THIS is not intended to be a lecture upon comparative poetical anatomy; nor do we propose to measure the proportions of the epic and the romantic, by the foot-rule of Horace, or Boileau, or Castelvetro. All the world knows that an epic poem is the most beautiful, the most perfect, and the most sublime work, of which the human mind is capable; and all the world very discreetly regards it as a point of religion to be in ecstasies whenever the name of Homer or Virgil is mentioned. But ecstasies, however orthodox, are not always at command; and there are few more painfully laborious efforts, than that of working one's self into a fine frenzy of admiration for the occasion; so that we have sometimes thought it would be a mercy, if means could be devised, to relieve good people from the necessity of fevering themselves in their anxiety to maintain a character for classical taste. With this charitable end in view, we design, at a convenient season, to invent some sobriquet, or some disparaging phrase, for each of the heroic bards-something short and pithy, but not too definite in meaning, like "Le clinquant de Tasse;" which, aided by a damning shake of the head, and with nose upraised to the proper angle of contempt, might be drawled out with quite as much effect as could be produced by the most elaborate panegyric.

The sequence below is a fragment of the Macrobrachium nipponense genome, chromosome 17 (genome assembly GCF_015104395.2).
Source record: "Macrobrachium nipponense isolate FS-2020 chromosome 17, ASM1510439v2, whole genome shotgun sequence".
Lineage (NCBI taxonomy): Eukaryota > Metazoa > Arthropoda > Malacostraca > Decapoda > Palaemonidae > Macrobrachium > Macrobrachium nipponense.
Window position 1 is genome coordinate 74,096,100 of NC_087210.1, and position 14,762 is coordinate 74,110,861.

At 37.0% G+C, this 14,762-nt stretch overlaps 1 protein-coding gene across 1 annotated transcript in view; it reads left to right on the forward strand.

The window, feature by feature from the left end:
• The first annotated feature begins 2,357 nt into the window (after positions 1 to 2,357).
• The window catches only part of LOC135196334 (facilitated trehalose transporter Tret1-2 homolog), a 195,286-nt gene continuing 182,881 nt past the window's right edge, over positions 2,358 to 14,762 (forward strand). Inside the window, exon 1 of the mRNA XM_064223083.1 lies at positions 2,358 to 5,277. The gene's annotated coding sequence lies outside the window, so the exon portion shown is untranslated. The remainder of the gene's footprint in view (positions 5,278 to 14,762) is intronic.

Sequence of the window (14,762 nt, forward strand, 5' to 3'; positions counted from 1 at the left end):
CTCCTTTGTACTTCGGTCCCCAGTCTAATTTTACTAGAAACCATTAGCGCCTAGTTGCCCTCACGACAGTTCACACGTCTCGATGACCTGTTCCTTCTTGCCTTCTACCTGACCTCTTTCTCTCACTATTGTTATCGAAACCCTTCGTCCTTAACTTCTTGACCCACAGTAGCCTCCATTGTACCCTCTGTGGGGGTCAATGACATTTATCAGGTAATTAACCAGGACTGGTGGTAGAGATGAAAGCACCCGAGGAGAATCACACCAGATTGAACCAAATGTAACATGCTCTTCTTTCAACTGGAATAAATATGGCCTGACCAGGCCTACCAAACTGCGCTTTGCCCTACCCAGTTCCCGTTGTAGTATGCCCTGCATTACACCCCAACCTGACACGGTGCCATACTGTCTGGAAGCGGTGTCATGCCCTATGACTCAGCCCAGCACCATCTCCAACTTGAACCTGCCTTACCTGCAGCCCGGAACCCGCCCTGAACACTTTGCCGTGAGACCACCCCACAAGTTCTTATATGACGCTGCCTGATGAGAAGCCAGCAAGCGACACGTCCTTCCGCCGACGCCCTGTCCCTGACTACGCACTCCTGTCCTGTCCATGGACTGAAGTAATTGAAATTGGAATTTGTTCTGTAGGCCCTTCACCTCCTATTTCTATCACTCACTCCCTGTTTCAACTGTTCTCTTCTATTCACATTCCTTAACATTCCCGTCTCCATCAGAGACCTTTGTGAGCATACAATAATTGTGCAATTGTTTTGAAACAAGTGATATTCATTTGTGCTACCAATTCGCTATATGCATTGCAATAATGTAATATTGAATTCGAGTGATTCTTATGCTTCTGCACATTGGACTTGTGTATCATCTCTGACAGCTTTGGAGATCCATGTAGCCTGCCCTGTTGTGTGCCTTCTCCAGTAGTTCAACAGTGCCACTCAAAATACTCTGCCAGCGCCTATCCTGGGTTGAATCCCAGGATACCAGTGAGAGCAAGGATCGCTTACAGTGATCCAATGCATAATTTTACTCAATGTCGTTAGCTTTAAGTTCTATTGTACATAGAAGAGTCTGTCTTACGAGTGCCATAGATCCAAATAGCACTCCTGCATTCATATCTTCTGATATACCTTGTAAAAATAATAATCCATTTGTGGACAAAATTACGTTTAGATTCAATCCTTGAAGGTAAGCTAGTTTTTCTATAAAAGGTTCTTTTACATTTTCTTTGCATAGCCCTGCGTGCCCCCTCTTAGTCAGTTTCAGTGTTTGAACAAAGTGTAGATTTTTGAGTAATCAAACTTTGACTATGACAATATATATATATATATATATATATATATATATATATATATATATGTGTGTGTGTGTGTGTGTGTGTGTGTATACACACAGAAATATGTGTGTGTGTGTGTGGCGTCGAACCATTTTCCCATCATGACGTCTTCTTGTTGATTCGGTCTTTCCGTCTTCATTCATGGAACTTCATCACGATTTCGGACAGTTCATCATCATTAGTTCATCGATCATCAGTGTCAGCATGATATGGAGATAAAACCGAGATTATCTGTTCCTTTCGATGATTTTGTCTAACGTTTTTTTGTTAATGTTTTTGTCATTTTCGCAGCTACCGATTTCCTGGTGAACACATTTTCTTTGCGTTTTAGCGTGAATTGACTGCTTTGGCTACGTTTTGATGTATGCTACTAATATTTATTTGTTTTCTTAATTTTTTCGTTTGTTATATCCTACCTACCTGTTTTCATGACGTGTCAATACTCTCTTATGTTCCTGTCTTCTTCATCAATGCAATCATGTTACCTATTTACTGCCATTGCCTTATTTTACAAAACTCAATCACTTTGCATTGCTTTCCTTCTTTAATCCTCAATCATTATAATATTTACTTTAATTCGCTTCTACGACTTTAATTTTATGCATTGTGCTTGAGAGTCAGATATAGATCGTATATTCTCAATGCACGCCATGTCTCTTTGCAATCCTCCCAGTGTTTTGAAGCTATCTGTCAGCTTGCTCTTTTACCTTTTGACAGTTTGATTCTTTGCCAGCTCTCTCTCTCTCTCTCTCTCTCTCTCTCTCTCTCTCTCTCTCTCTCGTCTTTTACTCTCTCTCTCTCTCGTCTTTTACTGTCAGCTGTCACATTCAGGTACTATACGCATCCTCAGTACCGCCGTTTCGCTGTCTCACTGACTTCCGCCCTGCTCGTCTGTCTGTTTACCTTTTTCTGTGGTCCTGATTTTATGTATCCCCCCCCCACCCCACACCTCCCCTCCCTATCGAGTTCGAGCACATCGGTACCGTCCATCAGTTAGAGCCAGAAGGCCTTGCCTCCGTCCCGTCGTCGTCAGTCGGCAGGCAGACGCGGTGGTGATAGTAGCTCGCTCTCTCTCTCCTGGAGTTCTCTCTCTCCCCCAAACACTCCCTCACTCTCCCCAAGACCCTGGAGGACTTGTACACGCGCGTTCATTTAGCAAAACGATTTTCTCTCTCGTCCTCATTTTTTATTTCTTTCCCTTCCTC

With regard to the romantic, the difference is, that no one considers himself under any obligation to admire it; and yet enjoy it we do, with an intensity of enjoyment as boundless as it is unforced. We luxuriate in it; we feast upon it in silence and in secrecy; we put it under our pillows; we curtail our twelve hours' natural rest, and wake up to read it; it supplants the very newspaper on our breakfast table. We speak not here of the modern mongrel romance, in which ghosts, charnel-houses, monks, inquisitors, and thumb-screws, in all their various combinations of horror, stir up the morbid imaginations of young damsels lounging on sofas; but of the genuine old chivalrous romance, which sings of